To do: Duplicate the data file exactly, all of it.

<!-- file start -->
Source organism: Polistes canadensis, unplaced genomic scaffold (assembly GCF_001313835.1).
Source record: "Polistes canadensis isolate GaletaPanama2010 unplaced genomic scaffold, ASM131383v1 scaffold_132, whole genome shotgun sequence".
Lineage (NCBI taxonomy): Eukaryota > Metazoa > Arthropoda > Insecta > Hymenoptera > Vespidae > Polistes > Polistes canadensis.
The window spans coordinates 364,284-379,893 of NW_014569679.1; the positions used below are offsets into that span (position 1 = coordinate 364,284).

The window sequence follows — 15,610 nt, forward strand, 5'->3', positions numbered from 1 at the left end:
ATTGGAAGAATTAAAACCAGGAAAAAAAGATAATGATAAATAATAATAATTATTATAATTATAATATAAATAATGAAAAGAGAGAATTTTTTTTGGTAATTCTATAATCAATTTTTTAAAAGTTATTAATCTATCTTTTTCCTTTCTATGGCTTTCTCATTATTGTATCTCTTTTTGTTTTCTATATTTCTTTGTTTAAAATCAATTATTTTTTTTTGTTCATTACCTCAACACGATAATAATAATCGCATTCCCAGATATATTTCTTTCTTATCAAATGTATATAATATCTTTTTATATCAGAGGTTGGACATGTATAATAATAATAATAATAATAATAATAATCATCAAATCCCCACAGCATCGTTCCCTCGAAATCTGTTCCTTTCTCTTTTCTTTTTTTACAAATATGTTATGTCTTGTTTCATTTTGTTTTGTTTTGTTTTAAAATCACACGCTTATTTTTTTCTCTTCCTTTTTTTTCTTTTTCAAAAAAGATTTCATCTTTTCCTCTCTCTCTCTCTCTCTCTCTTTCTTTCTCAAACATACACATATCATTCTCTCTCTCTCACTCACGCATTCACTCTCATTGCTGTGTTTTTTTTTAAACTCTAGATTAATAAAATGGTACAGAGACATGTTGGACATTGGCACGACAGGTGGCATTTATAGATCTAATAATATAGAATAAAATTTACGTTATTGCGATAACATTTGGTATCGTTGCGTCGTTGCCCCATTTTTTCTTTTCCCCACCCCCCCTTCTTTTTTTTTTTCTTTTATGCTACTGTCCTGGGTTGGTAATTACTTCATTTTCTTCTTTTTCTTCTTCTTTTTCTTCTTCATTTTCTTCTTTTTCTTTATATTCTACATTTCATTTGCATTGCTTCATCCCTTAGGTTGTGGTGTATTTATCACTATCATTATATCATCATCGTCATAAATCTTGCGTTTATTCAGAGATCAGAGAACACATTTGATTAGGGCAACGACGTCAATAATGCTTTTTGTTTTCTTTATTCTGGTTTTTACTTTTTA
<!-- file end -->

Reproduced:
Source organism: Polistes canadensis, unplaced genomic scaffold (assembly GCF_001313835.1).
Source record: "Polistes canadensis isolate GaletaPanama2010 unplaced genomic scaffold, ASM131383v1 scaffold_132, whole genome shotgun sequence".
Lineage (NCBI taxonomy): Eukaryota > Metazoa > Arthropoda > Insecta > Hymenoptera > Vespidae > Polistes > Polistes canadensis.
The window spans coordinates 364,284-379,893 of NW_014569679.1; the positions used below are offsets into that span (position 1 = coordinate 364,284).

The window sequence follows — 15,610 nt, forward strand, 5'->3', positions numbered from 1 at the left end:
ATTGGAAGAATTAAAACCAGGAAAAAAAGATAATGATAAATAATAATAATTATTATAATTATAATATAAATAATGAAAAGAGAGAATTTTTTTTGGTAATTCTATAATCAATTTTTTAAAAGTTATTAATCTATCTTTTTCCTTTCTATGGCTTTCTCATTATTGTATCTCTTTTTGTTTTCTATATTTCTTTGTTTAAAATCAATTATTTTTTTTTGTTCATTACCTCAACACGATAATAATAATCGCATTCCCAGATATATTTCTTTCTTATCAAATGTATATAATATCTTTTTATATCAGAGGTTGGACATGTATAATAATAATAATAATAATAATAATAATCATCAAATCCCCACAGCATCGTTCCCTCGAAATCTGTTCCTTTCTCTTTTCTTTTTTTACAAATATGTTATGTCTTGTTTCATTTTGTTTTGTTTTGTTTTAAAATCACACGCTTATTTTTTTCTCTTCCTTTTTTTTCTTTTTCAAAAAAGATTTCATCTTTTCCTCTCTCTCTCTCTCTCTCTCTTTCTTTCTCAAACATACACATATCATTCTCTCTCTCTCACTCACGCATTCACTCTCATTGCTGTGTTTTTTTTTAAACTCTAGATTAATAAAATGGTACAGAGACATGTTGGACATTGGCACGACAGGTGGCATTTATAGATCTAATAATATAGAATAAAATTTACGTTATTGCGATAACATTTGGTATCGTTGCGTCGTTGCCCCATTTTTTCTTTTCCCCACCCCCCCTTCTTTTTTTTTTTCTTTTATGCTACTGTCCTGGGTTGGTAATTACTTCATTTTCTTCTTTTTCTTCTTCTTTTTCTTCTTCATTTTCTTCTTTTTCTTTATATTCTACATTTCATTTGCATTGCTTCATCCCTTAGGTTGTGGTGTATTTATCACTATCATTATATCATCATCGTCATAAATCTTGCGTTTATTCAGAGATCAGAGAACACATTTGATTAGGGCAACGACGTCAATAATGCTTTTTGTTTTCTTTATTCTGGTTTTTACTTTTTA